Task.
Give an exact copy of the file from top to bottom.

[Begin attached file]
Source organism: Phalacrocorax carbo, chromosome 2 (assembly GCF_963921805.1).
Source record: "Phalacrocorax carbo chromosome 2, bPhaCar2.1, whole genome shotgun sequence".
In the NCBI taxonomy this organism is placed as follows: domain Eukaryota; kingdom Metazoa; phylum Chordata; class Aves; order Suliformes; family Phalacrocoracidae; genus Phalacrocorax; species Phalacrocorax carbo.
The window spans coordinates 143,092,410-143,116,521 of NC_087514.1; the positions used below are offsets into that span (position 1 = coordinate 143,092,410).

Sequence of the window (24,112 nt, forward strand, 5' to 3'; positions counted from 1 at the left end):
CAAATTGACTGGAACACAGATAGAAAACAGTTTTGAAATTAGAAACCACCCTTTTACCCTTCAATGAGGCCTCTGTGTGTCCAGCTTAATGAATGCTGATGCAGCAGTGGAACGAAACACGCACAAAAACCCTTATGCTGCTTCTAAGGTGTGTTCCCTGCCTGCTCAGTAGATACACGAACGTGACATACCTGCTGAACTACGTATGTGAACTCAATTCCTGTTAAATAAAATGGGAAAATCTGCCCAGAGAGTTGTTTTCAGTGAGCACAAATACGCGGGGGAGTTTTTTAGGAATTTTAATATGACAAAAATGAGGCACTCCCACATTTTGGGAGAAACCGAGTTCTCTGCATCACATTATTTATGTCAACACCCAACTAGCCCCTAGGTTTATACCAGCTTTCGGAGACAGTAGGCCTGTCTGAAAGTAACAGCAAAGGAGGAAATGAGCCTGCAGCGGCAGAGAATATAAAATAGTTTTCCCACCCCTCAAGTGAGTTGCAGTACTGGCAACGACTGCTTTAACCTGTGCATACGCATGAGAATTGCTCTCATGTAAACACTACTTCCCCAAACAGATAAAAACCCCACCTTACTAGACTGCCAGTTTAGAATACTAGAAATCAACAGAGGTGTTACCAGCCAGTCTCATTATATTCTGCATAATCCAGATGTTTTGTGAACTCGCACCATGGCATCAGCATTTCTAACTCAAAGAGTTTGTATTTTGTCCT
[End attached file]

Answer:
Source organism: Phalacrocorax carbo, chromosome 2 (assembly GCF_963921805.1).
Source record: "Phalacrocorax carbo chromosome 2, bPhaCar2.1, whole genome shotgun sequence".
In the NCBI taxonomy this organism is placed as follows: domain Eukaryota; kingdom Metazoa; phylum Chordata; class Aves; order Suliformes; family Phalacrocoracidae; genus Phalacrocorax; species Phalacrocorax carbo.
The window spans coordinates 143,092,410-143,116,521 of NC_087514.1; the positions used below are offsets into that span (position 1 = coordinate 143,092,410).

Sequence of the window (24,112 nt, forward strand, 5' to 3'; positions counted from 1 at the left end):
CAAATTGACTGGAACACAGATAGAAAACAGTTTTGAAATTAGAAACCACCCTTTTACCCTTCAATGAGGCCTCTGTGTGTCCAGCTTAATGAATGCTGATGCAGCAGTGGAACGAAACACGCACAAAAACCCTTATGCTGCTTCTAAGGTGTGTTCCCTGCCTGCTCAGTAGATACACGAACGTGACATACCTGCTGAACTACGTATGTGAACTCAATTCCTGTTAAATAAAATGGGAAAATCTGCCCAGAGAGTTGTTTTCAGTGAGCACAAATACGCGGGGGAGTTTTTTAGGAATTTTAATATGACAAAAATGAGGCACTCCCACATTTTGGGAGAAACCGAGTTCTCTGCATCACATTATTTATGTCAACACCCAACTAGCCCCTAGGTTTATACCAGCTTTCGGAGACAGTAGGCCTGTCTGAAAGTAACAGCAAAGGAGGAAATGAGCCTGCAGCGGCAGAGAATATAAAATAGTTTTCCCACCCCTCAAGTGAGTTGCAGTACTGGCAACGACTGCTTTAACCTGTGCATACGCATGAGAATTGCTCTCATGTAAACACTACTTCCCCAAACAGATAAAAACCCCACCTTACTAGACTGCCAGTTTAGAATACTAGAAATCAACAGAGGTGTTACCAGCCAGTCTCATTATATTCTGCATAATCCAGATGTTTTGTGAACTCGCACCATGGCATCAGCATTTCTAACTCAAAGAGTTTGTATTTTGTCCT